Felix Salmon digs out some interesting data from David Leonhardt’s most recent column, finding that (a) only 13.2% of the population was unemployed at some point in 2008 and (b) real wages are actually increasing for those who are
unemployed, which is unusual for a recession. Item (a) is troubling, because it means that people who were unemployed during 2008 tended to be unemployed for a long period of time; that is, rather than there being a large number of people, each of whom was unemployed for a short period of time, there was a smaller group of people, each of whom was unemployed for a longer period of time, on average.
People who are unemployed for long periods of time run the risk of becoming, in effect, unemployable for one reason or another. Quite simply, our system is not set up to handle a large unemployable class. As Felix Salmon puts it:
The problem is that persistent unemployment at or around 10% is unacceptable in the U.S., especially with the social safety net being much weaker here than it is in Europe. Leonhardt is right that Euro-style safety nets aren’t particularly innovative, but they do at least keep people housed and clothed and fed and living outside poverty — reasonable expectations for anybody to have, I think, in the richest country in the world. If David Leonhardt can’t think of any bright ideas for solving the persistent-unemployment problem, then the chances are such solutions aren’t going to magically appear. Which means we need to help the long-term unemployed, rather than simply ignore and forget about them.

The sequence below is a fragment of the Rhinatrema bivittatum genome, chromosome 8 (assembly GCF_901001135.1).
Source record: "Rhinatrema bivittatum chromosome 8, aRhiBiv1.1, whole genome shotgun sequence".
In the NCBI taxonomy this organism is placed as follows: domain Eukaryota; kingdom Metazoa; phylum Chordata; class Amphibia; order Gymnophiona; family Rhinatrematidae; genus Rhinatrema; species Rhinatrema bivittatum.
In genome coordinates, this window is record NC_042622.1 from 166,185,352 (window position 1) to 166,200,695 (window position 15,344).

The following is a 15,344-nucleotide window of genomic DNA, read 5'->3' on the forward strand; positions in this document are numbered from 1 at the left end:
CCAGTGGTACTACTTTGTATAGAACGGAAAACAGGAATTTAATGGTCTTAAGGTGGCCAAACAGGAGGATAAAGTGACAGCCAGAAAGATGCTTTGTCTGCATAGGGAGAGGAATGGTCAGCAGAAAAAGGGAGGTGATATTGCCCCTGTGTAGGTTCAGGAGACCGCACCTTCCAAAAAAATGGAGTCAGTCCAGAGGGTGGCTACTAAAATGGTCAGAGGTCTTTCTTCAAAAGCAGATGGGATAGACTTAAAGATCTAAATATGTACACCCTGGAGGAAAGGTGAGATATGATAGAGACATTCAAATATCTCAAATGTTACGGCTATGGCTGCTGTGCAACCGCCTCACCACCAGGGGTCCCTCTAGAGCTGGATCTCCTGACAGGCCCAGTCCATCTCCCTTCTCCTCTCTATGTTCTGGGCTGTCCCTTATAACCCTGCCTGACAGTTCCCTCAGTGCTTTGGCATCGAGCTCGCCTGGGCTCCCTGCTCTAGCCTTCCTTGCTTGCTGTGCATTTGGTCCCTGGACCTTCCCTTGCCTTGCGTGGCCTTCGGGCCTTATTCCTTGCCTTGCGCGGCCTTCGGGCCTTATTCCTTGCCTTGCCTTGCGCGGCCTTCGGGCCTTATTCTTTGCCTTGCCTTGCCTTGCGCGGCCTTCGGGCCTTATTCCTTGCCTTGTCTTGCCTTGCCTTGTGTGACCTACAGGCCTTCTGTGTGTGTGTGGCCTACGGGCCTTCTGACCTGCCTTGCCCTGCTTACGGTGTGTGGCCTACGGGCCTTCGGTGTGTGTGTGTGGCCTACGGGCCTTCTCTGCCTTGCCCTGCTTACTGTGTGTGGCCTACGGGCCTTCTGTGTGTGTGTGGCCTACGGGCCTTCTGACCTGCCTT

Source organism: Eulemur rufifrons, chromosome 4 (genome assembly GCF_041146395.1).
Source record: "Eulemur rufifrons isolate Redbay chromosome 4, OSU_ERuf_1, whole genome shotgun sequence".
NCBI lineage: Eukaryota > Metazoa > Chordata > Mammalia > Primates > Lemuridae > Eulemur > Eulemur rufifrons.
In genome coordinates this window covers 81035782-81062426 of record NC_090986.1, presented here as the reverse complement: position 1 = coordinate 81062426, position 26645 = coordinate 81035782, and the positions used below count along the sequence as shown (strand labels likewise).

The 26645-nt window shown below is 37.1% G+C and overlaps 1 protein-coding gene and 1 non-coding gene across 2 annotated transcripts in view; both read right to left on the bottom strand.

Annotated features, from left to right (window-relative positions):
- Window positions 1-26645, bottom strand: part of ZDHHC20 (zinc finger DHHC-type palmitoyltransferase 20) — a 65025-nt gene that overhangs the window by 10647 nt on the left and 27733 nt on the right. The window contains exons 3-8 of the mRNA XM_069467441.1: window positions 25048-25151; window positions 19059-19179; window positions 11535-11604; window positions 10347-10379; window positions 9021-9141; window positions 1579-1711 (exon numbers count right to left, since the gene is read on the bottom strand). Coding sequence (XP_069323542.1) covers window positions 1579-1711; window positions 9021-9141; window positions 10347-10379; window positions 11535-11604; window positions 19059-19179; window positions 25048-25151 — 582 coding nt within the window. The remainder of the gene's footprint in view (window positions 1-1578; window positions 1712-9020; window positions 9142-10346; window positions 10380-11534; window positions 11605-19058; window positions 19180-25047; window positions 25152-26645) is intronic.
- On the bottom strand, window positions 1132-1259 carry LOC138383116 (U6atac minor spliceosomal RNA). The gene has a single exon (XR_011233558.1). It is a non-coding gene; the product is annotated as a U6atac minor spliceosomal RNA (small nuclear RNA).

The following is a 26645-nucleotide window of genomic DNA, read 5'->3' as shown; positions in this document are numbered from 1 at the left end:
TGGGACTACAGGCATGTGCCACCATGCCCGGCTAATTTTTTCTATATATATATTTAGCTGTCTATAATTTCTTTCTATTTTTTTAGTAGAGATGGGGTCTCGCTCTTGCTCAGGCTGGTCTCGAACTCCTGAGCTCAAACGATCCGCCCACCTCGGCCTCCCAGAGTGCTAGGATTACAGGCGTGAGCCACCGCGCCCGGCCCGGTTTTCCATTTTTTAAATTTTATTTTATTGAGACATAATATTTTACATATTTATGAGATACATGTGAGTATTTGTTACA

When people write “cheer up, the recession will just makes us less materialistic” or “everybody will find work once the economy turns around”, they’re simply wrong. In this recession, there are people who have fallen and can’t get up. If we have any decency as a society, we’ll at least think about how to give them a hand.